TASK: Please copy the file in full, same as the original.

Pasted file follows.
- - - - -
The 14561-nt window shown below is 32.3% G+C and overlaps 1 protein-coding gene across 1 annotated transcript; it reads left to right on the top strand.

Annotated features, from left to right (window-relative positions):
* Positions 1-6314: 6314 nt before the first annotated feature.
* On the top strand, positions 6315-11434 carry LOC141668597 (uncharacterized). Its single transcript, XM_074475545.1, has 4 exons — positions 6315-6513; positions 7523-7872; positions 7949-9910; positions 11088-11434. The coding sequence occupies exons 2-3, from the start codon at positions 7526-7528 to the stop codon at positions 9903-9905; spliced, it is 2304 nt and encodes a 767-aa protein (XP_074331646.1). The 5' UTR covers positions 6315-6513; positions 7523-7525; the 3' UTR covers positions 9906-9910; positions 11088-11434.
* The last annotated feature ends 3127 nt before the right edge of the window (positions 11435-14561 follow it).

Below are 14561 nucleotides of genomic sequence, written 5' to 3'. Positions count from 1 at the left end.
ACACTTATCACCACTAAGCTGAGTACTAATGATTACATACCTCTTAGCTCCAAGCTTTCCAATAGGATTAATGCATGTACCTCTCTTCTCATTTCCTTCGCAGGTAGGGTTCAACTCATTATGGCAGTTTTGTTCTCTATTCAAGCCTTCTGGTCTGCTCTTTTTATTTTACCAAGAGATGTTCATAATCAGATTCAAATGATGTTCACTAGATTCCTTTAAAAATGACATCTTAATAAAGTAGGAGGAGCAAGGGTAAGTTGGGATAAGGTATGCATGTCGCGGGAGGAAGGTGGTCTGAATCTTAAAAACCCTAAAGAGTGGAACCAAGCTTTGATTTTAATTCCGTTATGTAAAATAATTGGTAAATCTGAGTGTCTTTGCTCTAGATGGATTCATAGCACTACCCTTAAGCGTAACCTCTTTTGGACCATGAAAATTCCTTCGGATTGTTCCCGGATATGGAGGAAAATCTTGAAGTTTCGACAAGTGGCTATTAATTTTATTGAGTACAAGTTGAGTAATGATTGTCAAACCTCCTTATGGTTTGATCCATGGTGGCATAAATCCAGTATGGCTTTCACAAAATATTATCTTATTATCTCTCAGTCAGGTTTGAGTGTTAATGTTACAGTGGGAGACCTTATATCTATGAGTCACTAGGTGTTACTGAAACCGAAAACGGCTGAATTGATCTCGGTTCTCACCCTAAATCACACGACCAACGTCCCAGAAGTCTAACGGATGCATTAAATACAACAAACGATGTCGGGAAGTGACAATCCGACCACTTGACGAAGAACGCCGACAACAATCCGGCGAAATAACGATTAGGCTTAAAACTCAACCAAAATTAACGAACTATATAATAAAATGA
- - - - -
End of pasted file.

The 14561-nt window shown below is 32.3% G+C and overlaps 1 protein-coding gene across 1 annotated transcript; it reads left to right on the top strand.

Annotated features, from left to right (window-relative positions):
* Positions 1-6314: 6314 nt before the first annotated feature.
* On the top strand, positions 6315-11434 carry LOC141668597 (uncharacterized). Its single transcript, XM_074475545.1, has 4 exons — positions 6315-6513; positions 7523-7872; positions 7949-9910; positions 11088-11434. The coding sequence occupies exons 2-3, from the start codon at positions 7526-7528 to the stop codon at positions 9903-9905; spliced, it is 2304 nt and encodes a 767-aa protein (XP_074331646.1). The 5' UTR covers positions 6315-6513; positions 7523-7525; the 3' UTR covers positions 9906-9910; positions 11088-11434.
* The last annotated feature ends 3127 nt before the right edge of the window (positions 11435-14561 follow it).

Below are 14561 nucleotides of genomic sequence, written 5' to 3'. Positions count from 1 at the left end.
ACACTTATCACCACTAAGCTGAGTACTAATGATTACATACCTCTTAGCTCCAAGCTTTCCAATAGGATTAATGCATGTACCTCTCTTCTCATTTCCTTCGCAGGTAGGGTTCAACTCATTATGGCAGTTTTGTTCTCTATTCAAGCCTTCTGGTCTGCTCTTTTTATTTTACCAAGAGATGTTCATAATCAGATTCAAATGATGTTCACTAGATTCCTTTAAAAATGACATCTTAATAAAGTAGGAGGAGCAAGGGTAAGTTGGGATAAGGTATGCATGTCGCGGGAGGAAGGTGGTCTGAATCTTAAAAACCCTAAAGAGTGGAACCAAGCTTTGATTTTAATTCCGTTATGTAAAATAATTGGTAAATCTGAGTGTCTTTGCTCTAGATGGATTCATAGCACTACCCTTAAGCGTAACCTCTTTTGGACCATGAAAATTCCTTCGGATTGTTCCCGGATATGGAGGAAAATCTTGAAGTTTCGACAAGTGGCTATTAATTTTATTGAGTACAAGTTGAGTAATGATTGTCAAACCTCCTTATGGTTTGATCCATGGTGGCATAAATCCAGTATGGCTTTCACAAAATATTATCTTATTATCTCTCAGTCAGGTTTGAGTGTTAATGTTACAGTGGGAGACCTTATATCTATGAGTCACTAGGTGTTACTGAAACCGAAAACGGCTGAATTGATCTCGGTTCTCACCCTAAATCACACGACCAACGTCCCAGAAGTCTAACGGATGCATTAAATACAACAAACGATGTCGGGAAGTGACAATCCGACCACTTGACGAAGAACGCCGACAACAATCCGGCGAAATAACGATTAGGCTTAAAACTCAACCAAAATTAACGAACTATATAATAAAATGA